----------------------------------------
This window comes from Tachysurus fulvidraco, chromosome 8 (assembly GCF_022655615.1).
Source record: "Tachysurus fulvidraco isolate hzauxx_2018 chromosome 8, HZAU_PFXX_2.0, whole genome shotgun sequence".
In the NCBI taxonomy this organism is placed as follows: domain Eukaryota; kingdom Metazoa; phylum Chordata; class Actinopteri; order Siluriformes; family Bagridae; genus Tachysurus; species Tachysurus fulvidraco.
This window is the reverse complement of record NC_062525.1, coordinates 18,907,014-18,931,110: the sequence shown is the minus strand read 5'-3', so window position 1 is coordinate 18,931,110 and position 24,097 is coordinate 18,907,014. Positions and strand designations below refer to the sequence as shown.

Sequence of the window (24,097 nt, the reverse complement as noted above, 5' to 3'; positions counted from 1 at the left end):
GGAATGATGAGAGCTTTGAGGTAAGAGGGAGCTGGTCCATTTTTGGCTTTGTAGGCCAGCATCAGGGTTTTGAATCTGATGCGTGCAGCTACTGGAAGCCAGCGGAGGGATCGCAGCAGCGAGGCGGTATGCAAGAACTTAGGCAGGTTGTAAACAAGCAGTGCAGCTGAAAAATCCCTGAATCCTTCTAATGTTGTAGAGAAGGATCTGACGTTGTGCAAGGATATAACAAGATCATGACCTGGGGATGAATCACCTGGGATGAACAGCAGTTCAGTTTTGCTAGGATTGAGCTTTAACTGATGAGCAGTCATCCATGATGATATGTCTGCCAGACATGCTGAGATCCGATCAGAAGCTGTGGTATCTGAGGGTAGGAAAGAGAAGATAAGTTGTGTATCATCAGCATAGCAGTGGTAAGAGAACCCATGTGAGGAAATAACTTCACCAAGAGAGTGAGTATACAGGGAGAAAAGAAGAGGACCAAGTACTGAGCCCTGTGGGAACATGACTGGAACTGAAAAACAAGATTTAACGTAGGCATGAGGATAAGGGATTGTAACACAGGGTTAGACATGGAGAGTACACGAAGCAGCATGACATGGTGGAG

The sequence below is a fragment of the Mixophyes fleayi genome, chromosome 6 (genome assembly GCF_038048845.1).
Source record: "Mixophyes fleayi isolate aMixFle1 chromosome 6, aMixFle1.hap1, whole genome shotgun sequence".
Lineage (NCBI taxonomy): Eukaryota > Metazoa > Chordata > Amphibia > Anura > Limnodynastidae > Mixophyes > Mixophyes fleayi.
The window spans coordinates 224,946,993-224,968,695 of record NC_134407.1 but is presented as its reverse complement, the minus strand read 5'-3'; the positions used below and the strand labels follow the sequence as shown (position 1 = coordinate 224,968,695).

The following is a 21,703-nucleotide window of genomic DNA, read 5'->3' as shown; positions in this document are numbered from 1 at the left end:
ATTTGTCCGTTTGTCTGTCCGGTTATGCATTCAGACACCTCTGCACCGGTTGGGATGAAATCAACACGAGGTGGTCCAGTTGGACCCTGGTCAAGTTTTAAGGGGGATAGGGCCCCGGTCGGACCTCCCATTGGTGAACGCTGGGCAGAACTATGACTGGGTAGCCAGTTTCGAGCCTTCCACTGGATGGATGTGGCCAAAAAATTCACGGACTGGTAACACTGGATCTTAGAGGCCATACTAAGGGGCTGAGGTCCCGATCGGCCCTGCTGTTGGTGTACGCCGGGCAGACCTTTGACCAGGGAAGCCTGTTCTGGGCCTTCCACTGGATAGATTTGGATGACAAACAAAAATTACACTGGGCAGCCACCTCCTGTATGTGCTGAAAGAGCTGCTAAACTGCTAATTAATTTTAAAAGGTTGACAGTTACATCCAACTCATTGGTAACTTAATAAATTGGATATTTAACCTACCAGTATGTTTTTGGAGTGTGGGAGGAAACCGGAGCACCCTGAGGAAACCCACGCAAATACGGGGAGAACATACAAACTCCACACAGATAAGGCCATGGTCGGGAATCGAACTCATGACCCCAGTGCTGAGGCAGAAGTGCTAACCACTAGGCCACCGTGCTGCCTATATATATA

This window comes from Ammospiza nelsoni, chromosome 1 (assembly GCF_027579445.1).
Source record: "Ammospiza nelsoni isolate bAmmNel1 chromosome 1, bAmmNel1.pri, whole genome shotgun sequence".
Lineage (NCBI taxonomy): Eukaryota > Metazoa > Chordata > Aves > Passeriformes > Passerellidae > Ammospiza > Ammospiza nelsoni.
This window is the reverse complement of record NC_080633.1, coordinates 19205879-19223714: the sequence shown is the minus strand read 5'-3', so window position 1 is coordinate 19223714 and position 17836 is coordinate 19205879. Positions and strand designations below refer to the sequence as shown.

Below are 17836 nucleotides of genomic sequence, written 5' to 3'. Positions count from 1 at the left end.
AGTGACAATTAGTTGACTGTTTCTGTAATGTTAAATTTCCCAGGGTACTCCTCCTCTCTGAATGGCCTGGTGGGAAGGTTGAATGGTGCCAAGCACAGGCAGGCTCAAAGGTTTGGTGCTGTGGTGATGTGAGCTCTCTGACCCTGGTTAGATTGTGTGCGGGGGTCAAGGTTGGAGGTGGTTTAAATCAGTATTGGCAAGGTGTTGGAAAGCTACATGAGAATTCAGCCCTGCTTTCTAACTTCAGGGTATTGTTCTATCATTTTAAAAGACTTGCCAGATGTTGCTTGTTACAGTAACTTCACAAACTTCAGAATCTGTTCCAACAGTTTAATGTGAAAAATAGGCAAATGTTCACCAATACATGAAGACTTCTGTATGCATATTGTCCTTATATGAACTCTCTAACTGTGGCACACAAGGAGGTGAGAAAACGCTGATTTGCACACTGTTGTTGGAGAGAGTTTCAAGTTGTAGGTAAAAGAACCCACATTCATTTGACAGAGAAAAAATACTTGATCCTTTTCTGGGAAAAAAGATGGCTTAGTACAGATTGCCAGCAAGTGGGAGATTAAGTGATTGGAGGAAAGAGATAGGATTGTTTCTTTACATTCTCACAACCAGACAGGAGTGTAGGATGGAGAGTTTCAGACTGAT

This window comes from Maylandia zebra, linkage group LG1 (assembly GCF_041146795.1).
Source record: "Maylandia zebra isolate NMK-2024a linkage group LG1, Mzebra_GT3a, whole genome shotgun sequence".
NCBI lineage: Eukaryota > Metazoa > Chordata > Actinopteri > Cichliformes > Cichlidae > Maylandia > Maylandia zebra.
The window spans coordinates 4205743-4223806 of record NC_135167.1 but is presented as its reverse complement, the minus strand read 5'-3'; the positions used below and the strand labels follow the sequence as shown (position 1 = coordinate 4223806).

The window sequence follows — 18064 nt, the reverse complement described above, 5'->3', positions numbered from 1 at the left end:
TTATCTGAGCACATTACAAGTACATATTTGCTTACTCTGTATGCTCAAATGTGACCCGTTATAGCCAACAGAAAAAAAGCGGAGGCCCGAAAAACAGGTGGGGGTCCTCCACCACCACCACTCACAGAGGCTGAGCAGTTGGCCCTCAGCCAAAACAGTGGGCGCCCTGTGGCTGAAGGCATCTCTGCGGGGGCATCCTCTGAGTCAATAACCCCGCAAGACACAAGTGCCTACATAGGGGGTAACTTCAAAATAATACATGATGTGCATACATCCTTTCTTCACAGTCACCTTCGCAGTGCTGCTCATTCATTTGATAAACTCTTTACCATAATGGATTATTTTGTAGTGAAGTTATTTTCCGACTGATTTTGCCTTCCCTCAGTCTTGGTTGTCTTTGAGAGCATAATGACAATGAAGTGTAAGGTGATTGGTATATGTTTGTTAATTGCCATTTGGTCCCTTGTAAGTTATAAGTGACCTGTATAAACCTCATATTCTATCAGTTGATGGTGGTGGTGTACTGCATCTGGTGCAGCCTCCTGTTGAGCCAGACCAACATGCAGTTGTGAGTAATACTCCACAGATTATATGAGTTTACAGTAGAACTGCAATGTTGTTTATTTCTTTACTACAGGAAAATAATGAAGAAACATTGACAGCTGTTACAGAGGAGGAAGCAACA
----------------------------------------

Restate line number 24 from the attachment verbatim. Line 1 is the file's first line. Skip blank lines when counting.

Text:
TTATCTGAGCACATTACAAGTACATATTTGCTTACTCTGTATGCTCAAATGTGACCCGTTATAGCCAACAGAAAAAAAGCGGAGGCCCGAAAAACAGGTGGGGGTCCTCCACCACCACCACTCACAGAGGCTGAGCAGTTGGCCCTCAGCCAAAACAGTGGGCGCCCTGTGGCTGAAGGCATCTCTGCGGGGGCATCCTCTGAGTCAATAACCCCGCAAGACACAAGTGCCTACATAGGGGGTAACTTCAAAATAATACATGATGTGCATACATCCTTTCTTCACAGTCACCTTCGCAGTGCTGCTCATTCATTTGATAAACTCTTTACCATAATGGATTATTTTGTAGTGAAGTTATTTTCCGACTGATTTTGCCTTCCCTCAGTCTTGGTTGTCTTTGAGAGCATAATGACAATGAAGTGTAAGGTGATTGGTATATGTTTGTTAATTGCCATTTGGTCCCTTGTAAGTTATAAGTGACCTGTATAAACCTCATATTCTATCAGTTGATGGTGGTGGTGTACTGCATCTGGTGCAGCCTCCTGTTGAGCCAGACCAACATGCAGTTGTGAGTAATACTCCACAGATTATATGAGTTTACAGTAGAACTGCAATGTTGTTTATTTCTTTACTACAGGAAAATAATGAAGAAACATTGACAGCTGTTACAGAGGAGGAAGCAACA